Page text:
57th candidates pounding pavement
Tweet this. When it comes to local politics, the safe money is still largely spent on local print advertising.
An analysis of media related expenditures during April by the four primary candidates running for West Virginia’s 57th District Seat in the House of Delegates reveals a campaign anchored to the printed word. Between April 2 and April 26, during the pre-primary campaign finance reporting period, with the primary election nearly a month away, the candidates of the 57th spent $5,340 on print advertising in four local newspapers.
During the month of April, Delegate John Doyle spent $3,651 on print advertising while his Democratic primary opponent Lori Rea spent $1,107. Republican hopeful Elliot Simon has spent $5,87 on print advertising.
Spending on Internet advertising is but a blip on the radar, with a single candidate, Democratic hopeful Lori Rea, spending total of $34 on items explicitly designated as Web advertising. This is not entirely out of place. Internet advertising is still an infant market. Also, traditionally, advertising on the Internet can be bought change on a pay-per-click basis for pocket change. The reason? Well, simply, not a lot of people click on Web advertisements. The upside is that you know exactly how many people did, and did not, interact with your advertisements. Additionally, many Internet advertising costs may be hidden in media consulting fees. Local communication firms, such as Panhandle Public Affairs (County Commission candidate Paul Taylor, Democrat, uses them) and Studio 105 (Rea’s design team) are known to engage in “social marketing”, i.e. using Web-based social networks to build product buzz. Rea is also the only candidate to have spent money on media consulting in the month of April.
Candidates also spent over $2,500 combined on signage and campaign literature during the month of April. During this period, Doyle again outspent the field, spending a total of $1,800 on signage. Donny Jones spent over $500 on signage in April, while Rea spent over $250. Elliot Simon, whose large hand-stenciled signs can be seen in the area, did not spend money on signage in April.
Candidates spent just under $2,000 on direct mail in April, with Rea outspending the field with $1,800 spent on mailings. In that same period, Doyle only spent $100 to purchase a mailing list. Neither Republican candidates, Simon or Jones spent money on expenditures explicitly designated or related to mailings during the month of April.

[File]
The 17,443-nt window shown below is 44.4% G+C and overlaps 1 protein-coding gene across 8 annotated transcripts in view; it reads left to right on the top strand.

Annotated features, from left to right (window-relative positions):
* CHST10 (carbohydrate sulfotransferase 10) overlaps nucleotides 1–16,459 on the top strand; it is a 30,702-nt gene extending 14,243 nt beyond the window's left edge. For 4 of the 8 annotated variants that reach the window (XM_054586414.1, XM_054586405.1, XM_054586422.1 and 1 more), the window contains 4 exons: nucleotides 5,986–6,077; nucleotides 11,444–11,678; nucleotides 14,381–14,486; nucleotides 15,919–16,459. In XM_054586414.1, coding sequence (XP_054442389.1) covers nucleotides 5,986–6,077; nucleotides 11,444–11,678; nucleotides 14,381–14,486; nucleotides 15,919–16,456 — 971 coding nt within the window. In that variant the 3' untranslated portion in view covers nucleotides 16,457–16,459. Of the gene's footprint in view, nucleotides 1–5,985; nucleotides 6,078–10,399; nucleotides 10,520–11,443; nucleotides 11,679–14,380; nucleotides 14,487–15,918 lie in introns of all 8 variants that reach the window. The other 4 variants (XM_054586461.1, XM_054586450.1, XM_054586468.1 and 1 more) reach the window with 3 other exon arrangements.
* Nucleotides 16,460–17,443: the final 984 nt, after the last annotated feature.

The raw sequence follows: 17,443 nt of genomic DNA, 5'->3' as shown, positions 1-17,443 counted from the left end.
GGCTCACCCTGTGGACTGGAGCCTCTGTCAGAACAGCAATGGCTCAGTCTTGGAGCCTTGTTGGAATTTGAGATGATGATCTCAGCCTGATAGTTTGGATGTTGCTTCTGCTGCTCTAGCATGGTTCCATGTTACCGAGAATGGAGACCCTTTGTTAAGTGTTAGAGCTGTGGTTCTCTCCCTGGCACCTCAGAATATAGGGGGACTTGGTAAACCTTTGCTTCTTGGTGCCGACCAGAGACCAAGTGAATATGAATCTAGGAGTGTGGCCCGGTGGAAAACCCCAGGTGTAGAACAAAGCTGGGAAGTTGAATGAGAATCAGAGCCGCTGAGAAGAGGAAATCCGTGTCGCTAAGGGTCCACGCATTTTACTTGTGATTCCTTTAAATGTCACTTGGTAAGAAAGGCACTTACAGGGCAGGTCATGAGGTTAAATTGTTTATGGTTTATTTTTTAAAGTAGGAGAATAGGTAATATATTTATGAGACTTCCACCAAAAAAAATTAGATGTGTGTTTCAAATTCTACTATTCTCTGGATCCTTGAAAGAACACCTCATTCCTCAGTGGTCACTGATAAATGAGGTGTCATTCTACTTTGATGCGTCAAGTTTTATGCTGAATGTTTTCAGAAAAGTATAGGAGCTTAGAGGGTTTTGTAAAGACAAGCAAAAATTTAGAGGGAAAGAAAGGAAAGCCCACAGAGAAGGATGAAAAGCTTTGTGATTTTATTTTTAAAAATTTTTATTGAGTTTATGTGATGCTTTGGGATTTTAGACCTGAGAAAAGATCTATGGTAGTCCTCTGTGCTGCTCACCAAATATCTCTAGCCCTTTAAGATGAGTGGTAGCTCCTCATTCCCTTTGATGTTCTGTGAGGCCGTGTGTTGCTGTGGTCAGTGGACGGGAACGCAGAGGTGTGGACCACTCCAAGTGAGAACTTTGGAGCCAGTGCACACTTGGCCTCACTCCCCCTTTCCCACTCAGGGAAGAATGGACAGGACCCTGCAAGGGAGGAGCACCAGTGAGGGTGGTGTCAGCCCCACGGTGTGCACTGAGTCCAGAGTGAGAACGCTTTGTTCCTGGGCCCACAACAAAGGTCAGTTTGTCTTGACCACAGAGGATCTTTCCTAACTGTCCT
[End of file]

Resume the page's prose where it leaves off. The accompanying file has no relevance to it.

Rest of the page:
Rea is the only candidate to have spent money on both broadcast advertising and media consulting during the April campaign finance reporting period, spending $1,780 on a radio ad by Prettyman Broadcasting and $250 for graphic design from Studio 105.
Despite all the focus on where money is spent, many of the politicians in the area agree that the best publicity is as inexpensive as a walk around their district. Doyle says that the essense of his campaign is to go and knock on people’s door. It has served him well enough that he has held his office since 1992, seeking now a ninth term. Doyle, whose campaign centers on his experience at the statehouse, says that personal contact is critical for him. “It gives me personal contact with the voters, and they apperciate that, while also giving me a kind of composite view of what the district is thinking,” said Doyle.
Rea agrees, but where Doyle traditionally works alone as he pounds the pavement, Rea has been using teams of volunteers to canvass the area. Perhaps underscoring her campaign theme of effectiveness, she says it’s important to see that a candidate can coordinate with a group to accomplish a task. Rea’s canvassing events are highly structured. She reports employing up to 20 volunteers split between five or six teams to canvass an area. Before they depart from the day’s marshalling location, the volunteers are equipped with maps, voter lists and an armful of campaign literature. “We have quite a little army,” says Rea. “Nothing is as powerful as a face to face connection, when you can stand there and say ‘were here for Lori Rea.”
Simon says that politics in the 57th District boil down to name recognition and grass roots organization. He says that in this area, and in a heavily Democratic district, a Republican becomes both the chef, the cook and the bottlewasher. “The issues are all debated at the debates, so the signs become extremely important,” said Simon.
Jones admits his campaign has been struggling even to put up signs, which have recently been purchased. A Chronicle staffer witnessed Jones out and about on Wednesday placing signs in the vicinity of Shepherdstown.